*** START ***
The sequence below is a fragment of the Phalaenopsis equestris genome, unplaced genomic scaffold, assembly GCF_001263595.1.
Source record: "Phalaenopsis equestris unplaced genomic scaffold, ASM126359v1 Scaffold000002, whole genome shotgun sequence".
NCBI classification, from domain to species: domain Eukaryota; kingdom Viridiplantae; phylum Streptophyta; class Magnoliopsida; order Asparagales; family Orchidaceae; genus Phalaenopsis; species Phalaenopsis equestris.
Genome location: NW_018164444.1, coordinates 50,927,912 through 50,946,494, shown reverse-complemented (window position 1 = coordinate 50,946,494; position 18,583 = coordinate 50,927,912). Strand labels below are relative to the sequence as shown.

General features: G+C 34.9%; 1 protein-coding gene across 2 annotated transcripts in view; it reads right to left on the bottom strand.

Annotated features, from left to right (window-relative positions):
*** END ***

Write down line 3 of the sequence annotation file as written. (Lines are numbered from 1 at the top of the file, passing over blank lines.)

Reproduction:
NCBI classification, from domain to species: domain Eukaryota; kingdom Viridiplantae; phylum Streptophyta; class Magnoliopsida; order Asparagales; family Orchidaceae; genus Phalaenopsis; species Phalaenopsis equestris.